While Collegiate juniors participated in their workshop, 9th Graders took part in Community Engagement, their grade-level service learning project, during which they visit and work with Richmond-area nonprofits. Collegiate 10th Graders visited the University of Richmond to hear from youth motivational speaker Matt Bellace, Ph.D., and participated in sessions on mindfulness, self-defense, yoga and the dangers of juuling. Seniors met on campus for a keynote address from Linda Hancock FNP, Ph.D., director of the VCU Wellness Resource Center, on the transition to college and for a session on healthy relationships.
The daylong college search and application session for juniors featured representatives from the following schools: Bates College, Boston College, College of William & Mary, Davidson College, Elon University, Ferrum College, Gettysburg College, New York University, Radford University, Rhodes College, University of Delaware, University of North Carolina, University of Richmond, University of Virginia and Washington & Lee University.
The application workshop, one of the foundations of the School’s College Counseling Office, offers Collegiate students a chance to get an insider’s look from higher ed representatives about the college admission process.
Juniors broke into small groups, with one of the deans, directors or associate directors of admission leading them to look at the process from a variety of perspectives, said Collegiate’s Senior Associate Director of College Counseling Kim Ball.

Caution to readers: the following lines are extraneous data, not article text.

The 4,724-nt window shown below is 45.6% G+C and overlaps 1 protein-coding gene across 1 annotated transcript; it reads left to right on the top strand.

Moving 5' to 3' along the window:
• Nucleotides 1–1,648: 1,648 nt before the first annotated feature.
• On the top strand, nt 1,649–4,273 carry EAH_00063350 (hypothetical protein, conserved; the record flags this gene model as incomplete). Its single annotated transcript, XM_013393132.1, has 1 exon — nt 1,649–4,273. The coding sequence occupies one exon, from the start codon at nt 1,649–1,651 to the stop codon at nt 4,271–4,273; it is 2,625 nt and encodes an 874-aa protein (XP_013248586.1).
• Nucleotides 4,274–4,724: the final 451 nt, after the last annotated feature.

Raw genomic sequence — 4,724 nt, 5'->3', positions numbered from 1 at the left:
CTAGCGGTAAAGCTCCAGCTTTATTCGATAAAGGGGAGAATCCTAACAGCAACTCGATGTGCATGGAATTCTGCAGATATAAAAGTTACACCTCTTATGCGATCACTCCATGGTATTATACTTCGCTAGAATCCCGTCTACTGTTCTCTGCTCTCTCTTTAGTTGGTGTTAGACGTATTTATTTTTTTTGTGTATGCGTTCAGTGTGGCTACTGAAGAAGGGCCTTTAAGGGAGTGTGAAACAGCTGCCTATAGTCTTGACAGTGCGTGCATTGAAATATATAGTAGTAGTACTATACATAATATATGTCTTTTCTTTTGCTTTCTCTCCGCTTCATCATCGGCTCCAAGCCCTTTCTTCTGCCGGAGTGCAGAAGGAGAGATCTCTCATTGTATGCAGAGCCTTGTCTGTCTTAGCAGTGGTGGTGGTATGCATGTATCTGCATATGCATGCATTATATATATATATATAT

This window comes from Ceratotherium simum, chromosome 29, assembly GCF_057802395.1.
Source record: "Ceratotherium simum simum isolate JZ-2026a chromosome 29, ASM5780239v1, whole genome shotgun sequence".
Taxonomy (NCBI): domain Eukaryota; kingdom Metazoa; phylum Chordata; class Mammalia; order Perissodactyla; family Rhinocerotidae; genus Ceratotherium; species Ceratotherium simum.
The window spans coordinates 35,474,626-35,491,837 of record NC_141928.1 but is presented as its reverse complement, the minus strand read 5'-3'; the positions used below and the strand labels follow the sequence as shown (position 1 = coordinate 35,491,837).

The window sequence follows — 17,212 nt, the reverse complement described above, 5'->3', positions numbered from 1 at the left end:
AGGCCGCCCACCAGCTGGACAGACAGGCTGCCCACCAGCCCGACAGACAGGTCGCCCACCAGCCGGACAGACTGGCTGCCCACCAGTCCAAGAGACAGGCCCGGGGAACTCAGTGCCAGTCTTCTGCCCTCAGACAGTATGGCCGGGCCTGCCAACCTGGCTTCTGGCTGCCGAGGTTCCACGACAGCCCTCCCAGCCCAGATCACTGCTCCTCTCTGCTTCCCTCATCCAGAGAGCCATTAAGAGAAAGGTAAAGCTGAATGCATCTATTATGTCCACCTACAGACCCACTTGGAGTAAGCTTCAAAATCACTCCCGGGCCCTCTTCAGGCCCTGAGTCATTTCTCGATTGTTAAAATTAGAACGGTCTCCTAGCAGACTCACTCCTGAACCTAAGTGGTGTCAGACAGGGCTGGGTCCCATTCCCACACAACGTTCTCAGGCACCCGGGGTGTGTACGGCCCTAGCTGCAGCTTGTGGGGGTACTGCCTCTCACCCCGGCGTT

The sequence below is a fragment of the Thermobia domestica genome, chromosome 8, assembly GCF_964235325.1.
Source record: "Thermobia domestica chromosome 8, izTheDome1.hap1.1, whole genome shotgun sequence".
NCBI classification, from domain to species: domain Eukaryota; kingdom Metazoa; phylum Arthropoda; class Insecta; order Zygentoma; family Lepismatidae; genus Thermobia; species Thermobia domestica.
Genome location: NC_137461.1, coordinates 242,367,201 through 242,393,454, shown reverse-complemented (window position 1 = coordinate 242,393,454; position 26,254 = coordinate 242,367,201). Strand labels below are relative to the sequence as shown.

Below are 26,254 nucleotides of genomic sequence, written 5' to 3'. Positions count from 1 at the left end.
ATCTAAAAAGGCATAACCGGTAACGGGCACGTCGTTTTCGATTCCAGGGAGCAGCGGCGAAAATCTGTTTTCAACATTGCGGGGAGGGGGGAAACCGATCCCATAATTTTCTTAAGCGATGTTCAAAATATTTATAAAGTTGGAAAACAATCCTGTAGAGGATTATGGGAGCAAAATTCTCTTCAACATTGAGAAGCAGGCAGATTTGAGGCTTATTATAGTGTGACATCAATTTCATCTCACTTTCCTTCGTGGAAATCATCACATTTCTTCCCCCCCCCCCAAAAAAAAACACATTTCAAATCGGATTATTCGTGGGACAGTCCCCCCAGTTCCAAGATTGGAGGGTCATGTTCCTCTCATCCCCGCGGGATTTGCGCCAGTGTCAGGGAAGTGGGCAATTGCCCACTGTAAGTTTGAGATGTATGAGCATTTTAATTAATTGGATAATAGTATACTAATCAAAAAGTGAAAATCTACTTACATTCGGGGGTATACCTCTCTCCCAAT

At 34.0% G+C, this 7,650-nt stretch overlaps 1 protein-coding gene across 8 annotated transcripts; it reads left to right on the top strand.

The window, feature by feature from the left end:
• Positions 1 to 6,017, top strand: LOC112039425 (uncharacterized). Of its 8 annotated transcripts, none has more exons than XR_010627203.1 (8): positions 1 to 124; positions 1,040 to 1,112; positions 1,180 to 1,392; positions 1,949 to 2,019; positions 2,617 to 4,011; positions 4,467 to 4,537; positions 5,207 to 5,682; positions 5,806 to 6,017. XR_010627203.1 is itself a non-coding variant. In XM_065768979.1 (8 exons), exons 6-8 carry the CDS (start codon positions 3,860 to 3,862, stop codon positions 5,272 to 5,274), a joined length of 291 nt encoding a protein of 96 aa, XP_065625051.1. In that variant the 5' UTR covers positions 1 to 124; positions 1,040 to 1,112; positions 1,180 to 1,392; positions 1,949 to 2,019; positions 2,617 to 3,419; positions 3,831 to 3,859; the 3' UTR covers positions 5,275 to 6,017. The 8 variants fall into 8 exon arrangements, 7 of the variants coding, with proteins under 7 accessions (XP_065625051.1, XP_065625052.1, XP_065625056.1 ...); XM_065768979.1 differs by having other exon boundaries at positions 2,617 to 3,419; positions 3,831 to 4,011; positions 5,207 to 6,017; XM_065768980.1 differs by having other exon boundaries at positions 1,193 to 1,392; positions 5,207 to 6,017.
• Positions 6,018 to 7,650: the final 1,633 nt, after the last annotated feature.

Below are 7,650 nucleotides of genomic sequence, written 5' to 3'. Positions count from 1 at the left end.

“The students gain a broader and deeper understanding of the holistic nature of the process and the complexity of making difficult decisions,” she said. “This experience ultimately translates to our students' application processes, providing them with the ability to best demonstrate their authentic selves through their own college applications next fall."
One of the representatives present was Collegiate alum and Associate Director of Admissions for New York University Chelsea Duncan ‘05, who said the small-group work allowed juniors to better understand how the deans and directors make their decisions.
“We were talking about how this is not necessarily a fair process, but we do the best we can with the information we have,” she said. “I think participating today will help the students when they start applying to college.”
This evening in the Sharp Academic Commons, parents of freshmen, sophomores and juniors are invited to hear the representatives as they serve on a panel and answer questions from the audience.
"We are so excited to welcome the 15 deans from across the country, sharing their insights about the college admission process through their many years of experience in the field,” Mrs. Ball said.